Many face a mountain of despair. Some have been laid off. Some are trying to beat a drug addiction. There are many who still need help. But there is hope.
That was the message delivered Monday afternoon by Madison County Circuit Court Judge Rudolph Pyle III (a 1992 Anderson University graduate) during his keynote address at the 32nd annual Citywide Celebration of Martin Luther King Jr. Day.
Pyle, addressing a full house at the Paramount Theatre, spoke about “A Stone of Hope.”
“It’s about treating others as you would want to be treated,” he said.
The analogy Pyle gave reflected a statue of King in the Washington, D.C., Martin Luther King Jr. Memorial called “A Stone of Hope.” It is carved out of “The Mountain of Despair;” the theme based on some lines from King’s “I Have a Dream Speech.”
“If you’re asking is there something we can be hopeful about, yes, there are some obvious things,” Pyle said.
Progress is being made in social justice, he said, pointing to the fact that five decades after black men were forced to sit in the backs of buses in the South, a black man now sits in the White House.
Pyle’s address explored ways to generate hope, such as donating food or clothes, in Anderson. He also noted the importance of choosing words — and the delivery of them — with care to avoid hurting others.
“Words are like bullets. Once they leave, you can’t call them back,” Pyle said.
He also spoke of education in Anderson and said failure should not be an option; that “a sense of shame” must be given to those who drop out.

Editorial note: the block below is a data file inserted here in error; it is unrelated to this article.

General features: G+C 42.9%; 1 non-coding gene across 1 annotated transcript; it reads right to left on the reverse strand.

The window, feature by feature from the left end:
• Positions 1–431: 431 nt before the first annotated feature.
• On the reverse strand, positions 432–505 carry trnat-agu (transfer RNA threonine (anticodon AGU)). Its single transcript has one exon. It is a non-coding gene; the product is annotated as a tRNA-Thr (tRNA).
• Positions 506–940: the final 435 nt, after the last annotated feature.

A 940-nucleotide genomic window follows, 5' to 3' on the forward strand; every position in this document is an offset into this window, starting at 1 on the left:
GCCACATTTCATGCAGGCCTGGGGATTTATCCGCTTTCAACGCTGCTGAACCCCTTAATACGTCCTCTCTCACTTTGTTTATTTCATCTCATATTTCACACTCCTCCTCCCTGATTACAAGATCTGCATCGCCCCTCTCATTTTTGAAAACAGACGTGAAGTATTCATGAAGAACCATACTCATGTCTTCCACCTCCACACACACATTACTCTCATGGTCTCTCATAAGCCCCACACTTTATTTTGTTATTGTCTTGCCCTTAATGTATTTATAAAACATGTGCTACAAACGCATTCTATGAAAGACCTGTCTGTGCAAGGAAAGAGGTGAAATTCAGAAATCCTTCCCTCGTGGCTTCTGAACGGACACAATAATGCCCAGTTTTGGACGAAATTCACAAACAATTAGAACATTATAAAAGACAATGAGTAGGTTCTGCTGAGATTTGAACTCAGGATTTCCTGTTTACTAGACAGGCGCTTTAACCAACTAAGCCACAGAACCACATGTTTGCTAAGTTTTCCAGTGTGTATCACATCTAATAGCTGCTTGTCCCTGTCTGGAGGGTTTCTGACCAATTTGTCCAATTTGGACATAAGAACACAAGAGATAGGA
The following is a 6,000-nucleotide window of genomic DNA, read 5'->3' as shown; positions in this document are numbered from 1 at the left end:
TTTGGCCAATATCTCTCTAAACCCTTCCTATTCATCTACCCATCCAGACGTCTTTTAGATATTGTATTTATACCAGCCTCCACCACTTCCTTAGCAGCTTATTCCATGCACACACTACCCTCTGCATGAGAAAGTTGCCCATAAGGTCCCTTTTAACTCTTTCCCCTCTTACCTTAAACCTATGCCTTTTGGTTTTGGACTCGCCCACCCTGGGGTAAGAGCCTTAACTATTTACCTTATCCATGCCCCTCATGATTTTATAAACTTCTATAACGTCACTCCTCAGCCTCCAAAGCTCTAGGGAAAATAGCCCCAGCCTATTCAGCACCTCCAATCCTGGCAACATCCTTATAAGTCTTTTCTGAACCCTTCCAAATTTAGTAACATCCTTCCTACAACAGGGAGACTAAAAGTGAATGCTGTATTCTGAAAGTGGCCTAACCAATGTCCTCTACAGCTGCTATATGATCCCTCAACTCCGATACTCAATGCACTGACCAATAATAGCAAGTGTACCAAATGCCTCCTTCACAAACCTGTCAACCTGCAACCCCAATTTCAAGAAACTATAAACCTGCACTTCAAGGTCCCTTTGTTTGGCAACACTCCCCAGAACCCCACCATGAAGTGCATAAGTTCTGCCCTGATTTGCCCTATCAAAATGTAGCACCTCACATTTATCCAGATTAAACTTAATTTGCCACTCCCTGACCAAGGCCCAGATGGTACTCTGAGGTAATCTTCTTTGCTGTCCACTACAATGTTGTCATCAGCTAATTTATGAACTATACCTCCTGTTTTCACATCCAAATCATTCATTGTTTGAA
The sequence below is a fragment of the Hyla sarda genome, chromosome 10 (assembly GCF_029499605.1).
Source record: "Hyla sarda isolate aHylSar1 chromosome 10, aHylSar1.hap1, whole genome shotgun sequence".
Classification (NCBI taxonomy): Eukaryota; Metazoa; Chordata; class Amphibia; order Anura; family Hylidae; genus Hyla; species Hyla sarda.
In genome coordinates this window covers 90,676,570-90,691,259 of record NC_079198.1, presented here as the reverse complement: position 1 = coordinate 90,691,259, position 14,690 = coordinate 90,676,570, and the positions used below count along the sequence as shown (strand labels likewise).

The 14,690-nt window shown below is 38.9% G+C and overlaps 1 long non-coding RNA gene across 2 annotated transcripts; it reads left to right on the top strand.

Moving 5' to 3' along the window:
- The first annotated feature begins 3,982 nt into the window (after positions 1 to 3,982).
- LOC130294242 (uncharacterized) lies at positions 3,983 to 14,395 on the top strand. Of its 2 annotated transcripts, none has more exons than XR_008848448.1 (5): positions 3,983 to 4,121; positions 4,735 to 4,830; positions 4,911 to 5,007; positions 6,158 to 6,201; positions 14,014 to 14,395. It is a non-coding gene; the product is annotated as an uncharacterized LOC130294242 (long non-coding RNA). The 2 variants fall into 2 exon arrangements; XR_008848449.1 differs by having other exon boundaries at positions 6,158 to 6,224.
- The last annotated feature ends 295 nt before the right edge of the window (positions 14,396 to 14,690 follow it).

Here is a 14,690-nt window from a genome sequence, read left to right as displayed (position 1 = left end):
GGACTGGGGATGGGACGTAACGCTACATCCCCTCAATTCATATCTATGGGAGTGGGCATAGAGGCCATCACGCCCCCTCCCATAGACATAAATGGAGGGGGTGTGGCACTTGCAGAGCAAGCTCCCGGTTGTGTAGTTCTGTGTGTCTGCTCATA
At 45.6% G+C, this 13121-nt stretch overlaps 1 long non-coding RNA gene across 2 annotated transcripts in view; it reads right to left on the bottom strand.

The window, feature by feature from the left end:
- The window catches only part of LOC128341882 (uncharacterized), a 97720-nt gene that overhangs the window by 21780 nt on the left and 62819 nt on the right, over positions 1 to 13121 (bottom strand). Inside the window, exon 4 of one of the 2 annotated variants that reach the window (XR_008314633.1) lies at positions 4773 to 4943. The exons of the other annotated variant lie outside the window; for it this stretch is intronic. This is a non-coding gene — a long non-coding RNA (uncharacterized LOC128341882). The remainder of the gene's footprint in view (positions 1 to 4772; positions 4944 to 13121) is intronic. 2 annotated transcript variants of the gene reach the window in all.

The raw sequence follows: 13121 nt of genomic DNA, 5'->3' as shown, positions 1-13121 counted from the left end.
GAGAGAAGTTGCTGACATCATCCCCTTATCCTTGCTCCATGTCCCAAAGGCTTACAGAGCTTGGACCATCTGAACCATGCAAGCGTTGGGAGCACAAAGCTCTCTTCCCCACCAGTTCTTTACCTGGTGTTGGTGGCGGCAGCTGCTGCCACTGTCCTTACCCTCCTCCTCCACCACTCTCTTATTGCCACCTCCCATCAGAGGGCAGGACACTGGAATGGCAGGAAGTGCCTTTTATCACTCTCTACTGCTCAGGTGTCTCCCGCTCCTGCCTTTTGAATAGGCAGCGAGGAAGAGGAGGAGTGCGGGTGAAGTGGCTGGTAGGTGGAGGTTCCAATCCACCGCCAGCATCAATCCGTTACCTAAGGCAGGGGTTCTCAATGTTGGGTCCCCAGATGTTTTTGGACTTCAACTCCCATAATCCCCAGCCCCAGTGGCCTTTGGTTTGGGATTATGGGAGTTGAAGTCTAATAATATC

“We, as a community, can’t claim to value education when dropout rates are in the double digits,” he said. “It is unacceptable for us to let students drop out. ... Dropping out of school is a form of economic suicide. Might as well take a knife and cut every opportunity out of your life.”
Audience member Audrey Chantel Clark noted that Pyle’s speech was addressed to the children in attendance. She said she appreciated his emphasis on action, as well as his vision for the community.
“We have plenty of dreams, plenty of ideas, but we lack the action,” she said, noting that fear — particularly the fear of failure — could lead to community paralysis.
Paris Vaughn was inspired by Pyle’s address.
“He was short, sweet, and to the point,” she said, then added that she planned to encourage more food donations through her church, Restoration Fellowship Ministries in Anderson.
At the end of his speech, Pyle said he wants Anderson to develop a reputation as a city where residents are taking care of one another and building hope.
— Dani Palmer is a reporter for The Herald Bulletin. Story reposted with permission, with additions to include Anderson University graduation year. Photo credit: John P. Cleary/The Herald Bulletin.
Anderson University is a private Christian university of 2,600 undergraduate and graduate students in central Indiana. Anderson University continues to be recognized as one of America's top colleges by U.S. News and World Report, The Princeton Review, and Forbes. Established in 1917 by the Church of God, Anderson University offers more than 65 undergraduate majors and graduate programs in business, education, music, nursing, and theology.